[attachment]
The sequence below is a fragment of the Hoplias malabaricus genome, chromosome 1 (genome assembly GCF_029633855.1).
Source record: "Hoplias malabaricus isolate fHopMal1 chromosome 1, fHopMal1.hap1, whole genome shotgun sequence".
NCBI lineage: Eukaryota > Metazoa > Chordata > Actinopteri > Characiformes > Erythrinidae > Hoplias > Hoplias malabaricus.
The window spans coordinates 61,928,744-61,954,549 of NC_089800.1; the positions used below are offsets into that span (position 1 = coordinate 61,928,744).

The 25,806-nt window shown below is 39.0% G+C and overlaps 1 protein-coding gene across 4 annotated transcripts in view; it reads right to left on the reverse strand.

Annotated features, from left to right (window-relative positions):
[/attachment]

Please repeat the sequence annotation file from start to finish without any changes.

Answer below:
The sequence below is a fragment of the Hoplias malabaricus genome, chromosome 1 (genome assembly GCF_029633855.1).
Source record: "Hoplias malabaricus isolate fHopMal1 chromosome 1, fHopMal1.hap1, whole genome shotgun sequence".
NCBI lineage: Eukaryota > Metazoa > Chordata > Actinopteri > Characiformes > Erythrinidae > Hoplias > Hoplias malabaricus.
The window spans coordinates 61,928,744-61,954,549 of NC_089800.1; the positions used below are offsets into that span (position 1 = coordinate 61,928,744).

The 25,806-nt window shown below is 39.0% G+C and overlaps 1 protein-coding gene across 4 annotated transcripts in view; it reads right to left on the reverse strand.

Annotated features, from left to right (window-relative positions):